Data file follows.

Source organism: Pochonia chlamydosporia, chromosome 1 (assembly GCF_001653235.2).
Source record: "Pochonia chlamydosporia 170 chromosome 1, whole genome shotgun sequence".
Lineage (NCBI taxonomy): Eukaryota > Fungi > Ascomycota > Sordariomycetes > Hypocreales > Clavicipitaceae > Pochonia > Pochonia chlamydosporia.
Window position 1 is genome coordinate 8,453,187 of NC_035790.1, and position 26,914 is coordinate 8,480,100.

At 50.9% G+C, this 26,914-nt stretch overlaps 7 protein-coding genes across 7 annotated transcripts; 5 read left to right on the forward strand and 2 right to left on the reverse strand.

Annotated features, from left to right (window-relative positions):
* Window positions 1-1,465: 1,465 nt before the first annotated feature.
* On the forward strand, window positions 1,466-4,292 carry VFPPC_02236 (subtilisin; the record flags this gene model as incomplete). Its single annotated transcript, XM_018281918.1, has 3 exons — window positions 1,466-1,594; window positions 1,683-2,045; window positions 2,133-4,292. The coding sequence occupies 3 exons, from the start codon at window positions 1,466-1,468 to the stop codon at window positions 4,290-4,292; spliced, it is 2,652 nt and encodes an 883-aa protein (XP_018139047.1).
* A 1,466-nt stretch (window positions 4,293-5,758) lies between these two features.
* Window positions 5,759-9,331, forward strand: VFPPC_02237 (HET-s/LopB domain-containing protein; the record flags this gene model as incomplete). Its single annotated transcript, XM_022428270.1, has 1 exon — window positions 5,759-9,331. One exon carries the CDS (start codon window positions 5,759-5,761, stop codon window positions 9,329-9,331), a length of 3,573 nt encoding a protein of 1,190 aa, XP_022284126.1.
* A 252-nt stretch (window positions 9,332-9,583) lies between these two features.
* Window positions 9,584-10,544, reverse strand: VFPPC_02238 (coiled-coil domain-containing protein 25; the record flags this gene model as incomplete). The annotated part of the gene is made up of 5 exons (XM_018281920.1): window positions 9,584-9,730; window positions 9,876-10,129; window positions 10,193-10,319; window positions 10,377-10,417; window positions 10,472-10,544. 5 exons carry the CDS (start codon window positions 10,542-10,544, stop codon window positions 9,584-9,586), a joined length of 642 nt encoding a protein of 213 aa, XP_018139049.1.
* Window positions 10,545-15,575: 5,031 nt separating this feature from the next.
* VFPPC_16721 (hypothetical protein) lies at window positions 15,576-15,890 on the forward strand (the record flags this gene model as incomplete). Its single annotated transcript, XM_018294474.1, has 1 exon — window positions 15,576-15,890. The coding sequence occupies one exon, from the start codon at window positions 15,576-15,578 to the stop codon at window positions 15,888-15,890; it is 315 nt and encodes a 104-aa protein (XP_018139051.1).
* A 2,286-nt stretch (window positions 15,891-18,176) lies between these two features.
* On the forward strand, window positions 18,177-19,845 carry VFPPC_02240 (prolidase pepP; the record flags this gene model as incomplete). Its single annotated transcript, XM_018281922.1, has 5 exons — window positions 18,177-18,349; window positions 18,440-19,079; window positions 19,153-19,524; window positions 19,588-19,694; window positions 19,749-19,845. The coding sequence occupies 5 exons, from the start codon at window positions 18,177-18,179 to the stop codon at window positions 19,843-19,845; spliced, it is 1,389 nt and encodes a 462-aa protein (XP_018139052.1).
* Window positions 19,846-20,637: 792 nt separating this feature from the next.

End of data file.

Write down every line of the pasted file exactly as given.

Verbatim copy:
Source organism: Pochonia chlamydosporia, chromosome 1 (assembly GCF_001653235.2).
Source record: "Pochonia chlamydosporia 170 chromosome 1, whole genome shotgun sequence".
Lineage (NCBI taxonomy): Eukaryota > Fungi > Ascomycota > Sordariomycetes > Hypocreales > Clavicipitaceae > Pochonia > Pochonia chlamydosporia.
Window position 1 is genome coordinate 8,453,187 of NC_035790.1, and position 26,914 is coordinate 8,480,100.

At 50.9% G+C, this 26,914-nt stretch overlaps 7 protein-coding genes across 7 annotated transcripts; 5 read left to right on the forward strand and 2 right to left on the reverse strand.

Annotated features, from left to right (window-relative positions):
* Window positions 1-1,465: 1,465 nt before the first annotated feature.
* On the forward strand, window positions 1,466-4,292 carry VFPPC_02236 (subtilisin; the record flags this gene model as incomplete). Its single annotated transcript, XM_018281918.1, has 3 exons — window positions 1,466-1,594; window positions 1,683-2,045; window positions 2,133-4,292. The coding sequence occupies 3 exons, from the start codon at window positions 1,466-1,468 to the stop codon at window positions 4,290-4,292; spliced, it is 2,652 nt and encodes an 883-aa protein (XP_018139047.1).
* A 1,466-nt stretch (window positions 4,293-5,758) lies between these two features.
* Window positions 5,759-9,331, forward strand: VFPPC_02237 (HET-s/LopB domain-containing protein; the record flags this gene model as incomplete). Its single annotated transcript, XM_022428270.1, has 1 exon — window positions 5,759-9,331. One exon carries the CDS (start codon window positions 5,759-5,761, stop codon window positions 9,329-9,331), a length of 3,573 nt encoding a protein of 1,190 aa, XP_022284126.1.
* A 252-nt stretch (window positions 9,332-9,583) lies between these two features.
* Window positions 9,584-10,544, reverse strand: VFPPC_02238 (coiled-coil domain-containing protein 25; the record flags this gene model as incomplete). The annotated part of the gene is made up of 5 exons (XM_018281920.1): window positions 9,584-9,730; window positions 9,876-10,129; window positions 10,193-10,319; window positions 10,377-10,417; window positions 10,472-10,544. 5 exons carry the CDS (start codon window positions 10,542-10,544, stop codon window positions 9,584-9,586), a joined length of 642 nt encoding a protein of 213 aa, XP_018139049.1.
* Window positions 10,545-15,575: 5,031 nt separating this feature from the next.
* VFPPC_16721 (hypothetical protein) lies at window positions 15,576-15,890 on the forward strand (the record flags this gene model as incomplete). Its single annotated transcript, XM_018294474.1, has 1 exon — window positions 15,576-15,890. The coding sequence occupies one exon, from the start codon at window positions 15,576-15,578 to the stop codon at window positions 15,888-15,890; it is 315 nt and encodes a 104-aa protein (XP_018139051.1).
* A 2,286-nt stretch (window positions 15,891-18,176) lies between these two features.
* On the forward strand, window positions 18,177-19,845 carry VFPPC_02240 (prolidase pepP; the record flags this gene model as incomplete). Its single annotated transcript, XM_018281922.1, has 5 exons — window positions 18,177-18,349; window positions 18,440-19,079; window positions 19,153-19,524; window positions 19,588-19,694; window positions 19,749-19,845. The coding sequence occupies 5 exons, from the start codon at window positions 18,177-18,179 to the stop codon at window positions 19,843-19,845; spliced, it is 1,389 nt and encodes a 462-aa protein (XP_018139052.1).
* Window positions 19,846-20,637: 792 nt separating this feature from the next.